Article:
Artists | Issues | CD Reviews | Interviews | Concert Reviews | DVD/Video Reviews | Book Reviews | Who We Are | Staff | Home
 
Non-Prog CD Reviews

Chelsea

Once Upon A Time....In The Heart

Review by Larry Toering

This is not an easy artist to describe by any stretch of the imagination, on a release that is even more difficult to nail who's playing what. But a challenge is always usually in order somewhere when reviewing a wide variety of artists like I do. Chelsea is an elusive sort of traveling minstrel with a spirit of steel but a sensitive soul which is scrawled all over his music like a wall of abstract graffiti. Between Paris and Montreal recording sessions, there are about twenty different musicians featured on this set. That makes it very hard to describe who's playing and singing what. This is one interesting man on a mission with his own self protecting compass to guide him down his illustrious musical path. Feel the heat one minute and the cold the next on this excellent set of multi-cultured, acoustic laden pop tunes, each with a wisdom and beauty all its own.

This review is available in book format (hardcover and paperback) in Music Street Journal: 2012  Volume 2 at lulu.com/strangesound.

Track by Track Review
Mexican Nights
A nice light piano kick starts the vibe that won't quit as this sweet little opener does the business with mentions of mariachi serenading and cleverly delivered lyrics that do nothing but charm throughout. The horns add just the right touch, as the whole tune just glides along with Chelsea providing an understated but well placed acoustic guitar to go along with the spot on vocals.
Ali Baba's Apartment
This has a humorous approach with a brief but enjoyable Arabic story concerning the likes of Aladdin, Ali Baba and forty heart thieves. It concerns the location they chose to take the treasure, namely Ali’s apartment. This is a very short but sweet track which features the man of the hour on twelve string guitar and keyboards, but it's the vocals and lyrics that pulsate the quick but to the point track.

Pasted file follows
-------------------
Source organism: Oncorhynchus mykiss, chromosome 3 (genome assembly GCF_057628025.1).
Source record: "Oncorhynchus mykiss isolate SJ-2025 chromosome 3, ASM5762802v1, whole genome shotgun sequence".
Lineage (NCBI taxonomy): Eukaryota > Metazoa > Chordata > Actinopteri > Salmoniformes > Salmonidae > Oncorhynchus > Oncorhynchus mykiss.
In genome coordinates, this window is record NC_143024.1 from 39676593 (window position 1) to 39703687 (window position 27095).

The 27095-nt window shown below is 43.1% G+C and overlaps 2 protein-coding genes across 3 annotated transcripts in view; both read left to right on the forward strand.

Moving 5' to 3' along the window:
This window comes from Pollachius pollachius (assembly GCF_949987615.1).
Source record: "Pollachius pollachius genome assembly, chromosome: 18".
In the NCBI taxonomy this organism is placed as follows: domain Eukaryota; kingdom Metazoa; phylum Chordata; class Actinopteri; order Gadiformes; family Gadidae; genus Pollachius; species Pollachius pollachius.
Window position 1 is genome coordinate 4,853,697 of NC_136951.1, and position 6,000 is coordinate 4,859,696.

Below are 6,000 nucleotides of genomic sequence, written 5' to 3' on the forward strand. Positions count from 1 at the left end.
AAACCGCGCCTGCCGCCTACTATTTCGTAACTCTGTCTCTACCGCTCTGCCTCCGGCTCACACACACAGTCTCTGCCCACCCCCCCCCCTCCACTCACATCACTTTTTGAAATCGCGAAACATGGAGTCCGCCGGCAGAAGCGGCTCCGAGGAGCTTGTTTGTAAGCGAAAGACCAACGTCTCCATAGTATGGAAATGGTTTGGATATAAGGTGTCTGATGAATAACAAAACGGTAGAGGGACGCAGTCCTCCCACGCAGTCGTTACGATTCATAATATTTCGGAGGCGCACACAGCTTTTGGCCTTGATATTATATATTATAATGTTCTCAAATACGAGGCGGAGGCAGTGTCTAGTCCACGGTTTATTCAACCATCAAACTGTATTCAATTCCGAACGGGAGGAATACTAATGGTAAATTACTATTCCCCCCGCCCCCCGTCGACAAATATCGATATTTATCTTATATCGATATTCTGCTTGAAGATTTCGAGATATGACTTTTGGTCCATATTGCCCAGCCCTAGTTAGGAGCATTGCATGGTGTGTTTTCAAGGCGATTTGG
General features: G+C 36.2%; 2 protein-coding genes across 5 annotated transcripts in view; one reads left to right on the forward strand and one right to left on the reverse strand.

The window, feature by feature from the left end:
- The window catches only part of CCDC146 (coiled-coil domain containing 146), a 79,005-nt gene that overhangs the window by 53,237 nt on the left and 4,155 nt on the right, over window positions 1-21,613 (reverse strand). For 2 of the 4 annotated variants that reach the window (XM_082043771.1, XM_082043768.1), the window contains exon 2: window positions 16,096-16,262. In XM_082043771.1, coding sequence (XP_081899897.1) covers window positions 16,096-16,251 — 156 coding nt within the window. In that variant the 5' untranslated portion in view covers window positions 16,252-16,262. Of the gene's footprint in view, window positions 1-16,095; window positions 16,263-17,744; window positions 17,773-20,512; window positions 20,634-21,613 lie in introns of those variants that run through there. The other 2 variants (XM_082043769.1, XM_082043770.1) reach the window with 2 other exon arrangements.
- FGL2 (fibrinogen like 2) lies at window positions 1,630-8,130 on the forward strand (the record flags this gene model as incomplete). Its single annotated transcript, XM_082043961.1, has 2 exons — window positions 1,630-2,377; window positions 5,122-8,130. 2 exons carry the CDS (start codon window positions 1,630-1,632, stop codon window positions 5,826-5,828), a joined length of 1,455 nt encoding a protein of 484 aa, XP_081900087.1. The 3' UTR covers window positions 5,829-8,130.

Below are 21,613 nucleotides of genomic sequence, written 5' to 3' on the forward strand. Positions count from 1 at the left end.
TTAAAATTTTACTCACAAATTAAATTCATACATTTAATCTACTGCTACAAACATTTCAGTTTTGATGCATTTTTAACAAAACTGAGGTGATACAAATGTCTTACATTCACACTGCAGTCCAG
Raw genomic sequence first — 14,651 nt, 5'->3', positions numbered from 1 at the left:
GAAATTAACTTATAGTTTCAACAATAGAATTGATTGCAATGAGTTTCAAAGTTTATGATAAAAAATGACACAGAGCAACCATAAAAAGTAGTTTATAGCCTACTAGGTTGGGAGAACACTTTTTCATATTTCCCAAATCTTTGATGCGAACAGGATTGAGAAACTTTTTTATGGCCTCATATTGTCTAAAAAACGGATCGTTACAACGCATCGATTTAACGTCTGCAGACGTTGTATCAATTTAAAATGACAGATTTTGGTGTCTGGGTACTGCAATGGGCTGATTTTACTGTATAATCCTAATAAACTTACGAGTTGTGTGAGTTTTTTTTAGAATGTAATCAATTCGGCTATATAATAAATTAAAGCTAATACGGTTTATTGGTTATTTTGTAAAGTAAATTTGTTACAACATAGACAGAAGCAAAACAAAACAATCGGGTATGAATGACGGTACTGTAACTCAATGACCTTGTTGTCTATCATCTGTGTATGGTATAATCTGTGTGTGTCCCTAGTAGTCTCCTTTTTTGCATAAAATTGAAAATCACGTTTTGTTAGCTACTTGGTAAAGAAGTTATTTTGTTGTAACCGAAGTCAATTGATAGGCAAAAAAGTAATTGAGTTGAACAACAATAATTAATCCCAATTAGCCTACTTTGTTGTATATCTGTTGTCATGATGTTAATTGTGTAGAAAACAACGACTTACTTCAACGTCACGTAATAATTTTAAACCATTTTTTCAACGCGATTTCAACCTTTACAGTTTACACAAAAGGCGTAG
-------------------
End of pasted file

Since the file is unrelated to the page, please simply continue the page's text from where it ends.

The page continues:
Amelie
This finds everyone delivering a melancholy tune complete with falsetto and a sublime backing track. The passion is all there and helped along by a hypnotic saxophone which is blown by David Bellmare. There are also some female vocal textures to round out the arrangement.
Now That You Found Your Way
There is a percussive charm here and another lovely saxophone laced through a very well conveyed lyric. This has a message to which anyone can relate one way or another. The romantic vibe comes on strong yet is delivered so lightly that it's contagious.
Fools and Rain
Exploring relationships is the theme on this killer track with a nice sweeping twelve string guitar. That guitar plays with the effect of a beautiful harp sound. What a great motif it is, as such an inoffensive vocal is applied that you can't deny its presence as it soars around the ears with grace. This is getting better by the minute with the somber mood keeping it grounded and contained.
The Loving Touch
Once again some pretty piano chords set up a tune that proceeds to kick up without dominating the arrangement. The horn provides a classic touch after the chorus, along with keyboards provided this time by Chelsea. The up-tempo parts are perfectly balanced on this romantic ballad, and it's all done so well that it's hard not to enjoy every second of this. There is just no stopping the soothing vocals on this amazing piece. This is more great stuff, indeed.